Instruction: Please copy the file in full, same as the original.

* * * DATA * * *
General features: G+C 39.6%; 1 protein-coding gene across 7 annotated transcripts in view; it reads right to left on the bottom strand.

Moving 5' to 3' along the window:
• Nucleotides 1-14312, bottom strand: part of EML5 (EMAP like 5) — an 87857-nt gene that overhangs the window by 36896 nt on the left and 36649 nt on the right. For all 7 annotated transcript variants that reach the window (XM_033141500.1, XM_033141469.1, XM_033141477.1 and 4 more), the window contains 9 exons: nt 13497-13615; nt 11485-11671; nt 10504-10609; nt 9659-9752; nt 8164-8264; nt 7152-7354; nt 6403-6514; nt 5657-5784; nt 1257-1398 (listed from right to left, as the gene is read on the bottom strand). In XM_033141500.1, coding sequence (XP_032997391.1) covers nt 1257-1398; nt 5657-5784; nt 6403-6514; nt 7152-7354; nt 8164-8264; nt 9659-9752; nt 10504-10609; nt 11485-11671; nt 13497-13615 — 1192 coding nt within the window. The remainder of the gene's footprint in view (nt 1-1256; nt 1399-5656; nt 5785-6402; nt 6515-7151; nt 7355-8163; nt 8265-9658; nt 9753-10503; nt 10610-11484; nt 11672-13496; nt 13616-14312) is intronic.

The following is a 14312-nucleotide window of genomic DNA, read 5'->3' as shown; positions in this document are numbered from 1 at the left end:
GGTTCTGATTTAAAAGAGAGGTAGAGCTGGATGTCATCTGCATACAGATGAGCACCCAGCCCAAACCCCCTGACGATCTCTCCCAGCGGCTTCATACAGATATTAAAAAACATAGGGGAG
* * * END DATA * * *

General features: G+C 39.6%; 1 protein-coding gene across 7 annotated transcripts in view; it reads right to left on the bottom strand.

Moving 5' to 3' along the window:
• Nucleotides 1-14312, bottom strand: part of EML5 (EMAP like 5) — an 87857-nt gene that overhangs the window by 36896 nt on the left and 36649 nt on the right. For all 7 annotated transcript variants that reach the window (XM_033141500.1, XM_033141469.1, XM_033141477.1 and 4 more), the window contains 9 exons: nt 13497-13615; nt 11485-11671; nt 10504-10609; nt 9659-9752; nt 8164-8264; nt 7152-7354; nt 6403-6514; nt 5657-5784; nt 1257-1398 (listed from right to left, as the gene is read on the bottom strand). In XM_033141500.1, coding sequence (XP_032997391.1) covers nt 1257-1398; nt 5657-5784; nt 6403-6514; nt 7152-7354; nt 8164-8264; nt 9659-9752; nt 10504-10609; nt 11485-11671; nt 13497-13615 — 1192 coding nt within the window. The remainder of the gene's footprint in view (nt 1-1256; nt 1399-5656; nt 5785-6402; nt 6515-7151; nt 7355-8163; nt 8265-9658; nt 9753-10503; nt 10610-11484; nt 11672-13496; nt 13616-14312) is intronic.

The following is a 14312-nucleotide window of genomic DNA, read 5'->3' as shown; positions in this document are numbered from 1 at the left end:
GGTTCTGATTTAAAAGAGAGGTAGAGCTGGATGTCATCTGCATACAGATGAGCACCCAGCCCAAACCCCCTGACGATCTCTCCCAGCGGCTTCATACAGATATTAAAAAACATAGGGGAG